Then I discovered a science writing programme at the University of California Santa Cruz, that combined writing with science, both of which I love. After graduating from that programme, I did an internship with New Scientist magazine in London in 2000. Since then, I have been writing and editing for the magazine in various capacities – from being a freelancer to staff writer to deputy news editor.

Writing, especially if you are a freelancer, is hard work; good assignments are hard to come by. And writing clear and entertaining stories is a skill that you can only develop after years of labour.

You went to the U.S. for graduate study after your B.Tech here, and then took up a software job in Silicon Valley – a well-trodden path for IITians. At the time, did you feel that was the natural thing to do? Did you have any inkling of a writing career back then?

Going for graduate study to the US seemed right at the time, but I must confess it was also not terribly well thought out — everyone was doing it, and I did too. After my MSEE from the University of Washington, Seattle, I returned to India, and started working in Bangalore. Within a year of my return, I switched to a small software company. But those were the early days of the software industry in India, and most companies were more into body-shopping than local software development. I was sent back to the US. I figured that if I was going to be in the US, I should find a job I liked, so I moved to Berkeley, CA, to work on distributed network management systems.

No, I didn’t have any inkling of a writing career at the time. It’s only after a few years of being in Berkeley that I started playing around with writing fiction, and eventually discovered science journalism.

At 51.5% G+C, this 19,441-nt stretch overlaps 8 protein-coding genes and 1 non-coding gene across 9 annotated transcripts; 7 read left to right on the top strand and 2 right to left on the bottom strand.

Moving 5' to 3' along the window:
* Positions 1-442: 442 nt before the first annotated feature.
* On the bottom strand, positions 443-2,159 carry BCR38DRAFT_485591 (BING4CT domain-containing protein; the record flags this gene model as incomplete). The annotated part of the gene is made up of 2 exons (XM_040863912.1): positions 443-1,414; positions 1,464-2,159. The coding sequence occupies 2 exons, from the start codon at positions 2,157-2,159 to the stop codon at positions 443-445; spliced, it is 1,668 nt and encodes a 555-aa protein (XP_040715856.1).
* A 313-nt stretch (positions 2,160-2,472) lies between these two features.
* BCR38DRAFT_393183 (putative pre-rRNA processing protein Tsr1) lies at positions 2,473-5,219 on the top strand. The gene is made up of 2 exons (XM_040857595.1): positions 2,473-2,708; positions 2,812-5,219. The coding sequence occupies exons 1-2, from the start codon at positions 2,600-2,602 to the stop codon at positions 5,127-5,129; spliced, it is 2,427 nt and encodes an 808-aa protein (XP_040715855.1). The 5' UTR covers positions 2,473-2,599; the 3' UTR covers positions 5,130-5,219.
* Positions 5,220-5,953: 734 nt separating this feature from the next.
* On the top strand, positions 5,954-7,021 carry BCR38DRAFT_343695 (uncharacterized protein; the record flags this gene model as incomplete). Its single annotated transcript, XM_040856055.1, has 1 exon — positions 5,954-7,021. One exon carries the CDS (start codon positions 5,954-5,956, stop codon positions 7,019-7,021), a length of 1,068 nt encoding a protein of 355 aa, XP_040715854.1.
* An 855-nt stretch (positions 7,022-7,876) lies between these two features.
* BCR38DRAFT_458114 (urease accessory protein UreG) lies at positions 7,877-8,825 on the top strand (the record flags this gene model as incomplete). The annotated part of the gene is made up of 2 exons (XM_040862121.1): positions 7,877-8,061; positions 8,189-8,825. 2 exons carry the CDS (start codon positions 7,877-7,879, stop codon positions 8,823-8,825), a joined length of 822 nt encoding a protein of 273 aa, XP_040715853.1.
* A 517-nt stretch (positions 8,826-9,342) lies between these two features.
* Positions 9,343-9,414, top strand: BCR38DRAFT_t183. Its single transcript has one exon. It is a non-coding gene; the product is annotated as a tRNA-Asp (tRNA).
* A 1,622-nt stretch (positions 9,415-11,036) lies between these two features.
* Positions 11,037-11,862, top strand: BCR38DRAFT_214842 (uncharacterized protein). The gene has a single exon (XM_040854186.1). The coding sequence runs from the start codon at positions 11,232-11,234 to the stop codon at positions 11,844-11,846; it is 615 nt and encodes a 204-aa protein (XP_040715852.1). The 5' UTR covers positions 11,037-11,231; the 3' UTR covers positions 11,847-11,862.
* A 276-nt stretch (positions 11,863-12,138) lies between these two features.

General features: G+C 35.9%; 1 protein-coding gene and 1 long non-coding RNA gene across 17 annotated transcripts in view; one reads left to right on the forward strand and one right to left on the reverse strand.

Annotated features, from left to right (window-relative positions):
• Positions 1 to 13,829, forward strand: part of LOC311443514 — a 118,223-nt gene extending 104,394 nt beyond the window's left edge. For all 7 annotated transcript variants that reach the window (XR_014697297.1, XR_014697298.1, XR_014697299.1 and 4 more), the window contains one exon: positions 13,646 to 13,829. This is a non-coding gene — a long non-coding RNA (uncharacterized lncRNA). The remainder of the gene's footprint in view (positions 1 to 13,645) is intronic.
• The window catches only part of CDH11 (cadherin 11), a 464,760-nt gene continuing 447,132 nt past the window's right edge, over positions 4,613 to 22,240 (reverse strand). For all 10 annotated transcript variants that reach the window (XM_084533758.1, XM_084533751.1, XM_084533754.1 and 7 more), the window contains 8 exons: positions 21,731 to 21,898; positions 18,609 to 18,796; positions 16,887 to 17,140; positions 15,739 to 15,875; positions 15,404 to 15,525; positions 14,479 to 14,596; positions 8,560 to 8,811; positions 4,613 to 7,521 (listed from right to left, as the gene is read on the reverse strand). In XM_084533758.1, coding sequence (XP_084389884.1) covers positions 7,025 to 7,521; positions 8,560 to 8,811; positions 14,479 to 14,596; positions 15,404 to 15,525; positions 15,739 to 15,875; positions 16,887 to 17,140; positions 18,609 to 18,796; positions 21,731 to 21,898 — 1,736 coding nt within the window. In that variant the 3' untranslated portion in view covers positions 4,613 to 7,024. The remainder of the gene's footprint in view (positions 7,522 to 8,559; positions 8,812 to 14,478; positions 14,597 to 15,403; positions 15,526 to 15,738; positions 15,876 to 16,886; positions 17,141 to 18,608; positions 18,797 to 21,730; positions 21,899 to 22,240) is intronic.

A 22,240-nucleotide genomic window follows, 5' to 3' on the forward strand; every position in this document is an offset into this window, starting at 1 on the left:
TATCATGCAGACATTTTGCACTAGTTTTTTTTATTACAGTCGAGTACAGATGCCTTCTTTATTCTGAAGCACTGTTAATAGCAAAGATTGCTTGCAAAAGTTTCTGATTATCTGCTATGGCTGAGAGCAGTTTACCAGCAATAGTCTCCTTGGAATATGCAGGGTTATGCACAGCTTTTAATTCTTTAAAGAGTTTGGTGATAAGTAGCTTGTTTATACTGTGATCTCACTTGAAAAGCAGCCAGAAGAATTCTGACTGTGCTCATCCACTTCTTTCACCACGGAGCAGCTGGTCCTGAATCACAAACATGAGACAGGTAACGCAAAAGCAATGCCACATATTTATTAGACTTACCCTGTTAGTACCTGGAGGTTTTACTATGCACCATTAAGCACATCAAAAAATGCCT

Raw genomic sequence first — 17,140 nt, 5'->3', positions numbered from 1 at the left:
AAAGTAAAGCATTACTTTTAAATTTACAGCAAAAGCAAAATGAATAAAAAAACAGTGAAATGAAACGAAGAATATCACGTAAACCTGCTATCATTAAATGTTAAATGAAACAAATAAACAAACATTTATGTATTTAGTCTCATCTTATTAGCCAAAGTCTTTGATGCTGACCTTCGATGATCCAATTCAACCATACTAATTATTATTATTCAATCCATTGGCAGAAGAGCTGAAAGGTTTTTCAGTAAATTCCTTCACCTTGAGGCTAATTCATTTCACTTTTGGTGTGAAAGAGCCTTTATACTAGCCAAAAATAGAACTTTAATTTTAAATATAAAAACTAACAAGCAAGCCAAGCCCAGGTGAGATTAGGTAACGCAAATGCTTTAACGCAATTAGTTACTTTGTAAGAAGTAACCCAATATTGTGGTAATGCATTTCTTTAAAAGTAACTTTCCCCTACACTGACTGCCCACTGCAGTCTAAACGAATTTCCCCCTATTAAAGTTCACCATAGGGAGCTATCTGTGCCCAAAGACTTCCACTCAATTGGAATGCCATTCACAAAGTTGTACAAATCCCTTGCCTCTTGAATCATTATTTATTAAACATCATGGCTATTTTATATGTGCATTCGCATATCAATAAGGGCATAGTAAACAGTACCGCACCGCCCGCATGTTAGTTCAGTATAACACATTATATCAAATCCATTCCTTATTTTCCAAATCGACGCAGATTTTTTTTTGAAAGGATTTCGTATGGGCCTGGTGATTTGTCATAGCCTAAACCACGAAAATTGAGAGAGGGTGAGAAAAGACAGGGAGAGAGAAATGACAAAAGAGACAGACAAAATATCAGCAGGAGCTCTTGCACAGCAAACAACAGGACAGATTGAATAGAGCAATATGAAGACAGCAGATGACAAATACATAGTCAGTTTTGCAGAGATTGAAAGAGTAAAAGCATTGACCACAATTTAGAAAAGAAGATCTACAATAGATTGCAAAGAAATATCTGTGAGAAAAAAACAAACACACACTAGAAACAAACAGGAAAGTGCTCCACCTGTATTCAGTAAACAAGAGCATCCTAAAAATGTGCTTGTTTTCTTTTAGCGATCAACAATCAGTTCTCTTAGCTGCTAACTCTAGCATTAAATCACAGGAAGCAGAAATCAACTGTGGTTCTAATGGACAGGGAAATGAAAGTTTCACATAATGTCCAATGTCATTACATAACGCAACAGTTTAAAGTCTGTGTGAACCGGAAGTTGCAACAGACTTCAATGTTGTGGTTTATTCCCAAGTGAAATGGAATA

You mention in one of your talks how reading the book, The Universe and Dr. Einstein, changed your life. But quitting a job in Silicon Valley for an uncertain career in writing would not have been easy. Did you have to convince your family?

It wasn’t easy, but it felt like the right thing to do. My heart wasn’t in software, and the desire to write was very strong. I think the transition was easier because I was in the US — where the culture encourages, even embraces change, regardless of your age. No, I didn’t have to convince my family. It was a personal decision.

Tell us about your student experience at IIT-M.

I suppose it was very typical. It was a good mix of academics, sports and culture. The campus was idyllic. Looking back, I value the education I received at IIT-M. I do wish though that I had paid more attention to some particularly brilliant teachers, and learned more from them. Professor Balakrishnan, who taught us classical mechanics, comes to mind. Still, whatever I learned from him and others informs the science journalism I do today.

Do you feel students at IITs and other technical institutions in India are not adequately exposed to the fascination, the inspirational quality, and the wonder of science? Today, many of them prefer jobs in the financial/consulting sector. What was it like during your time here?

If anything, the lure of IT/finance/consulting is more now than when I graduated. And this does impact the quality of students going into pure science. But the problem of good science education begins before students enter institutes like the IITs or other colleges. Barring a few exceptions, our schools don’t cultivate the kind of enquiring minds that can succeed at fundamental science. The IISERs may help redress the situation somewhat, but unless primary and secondary schools are stocked with teachers who can inculcate a wonder for science and inspire kids to careers in science, our institutes of higher learning will keep fighting a losing battle.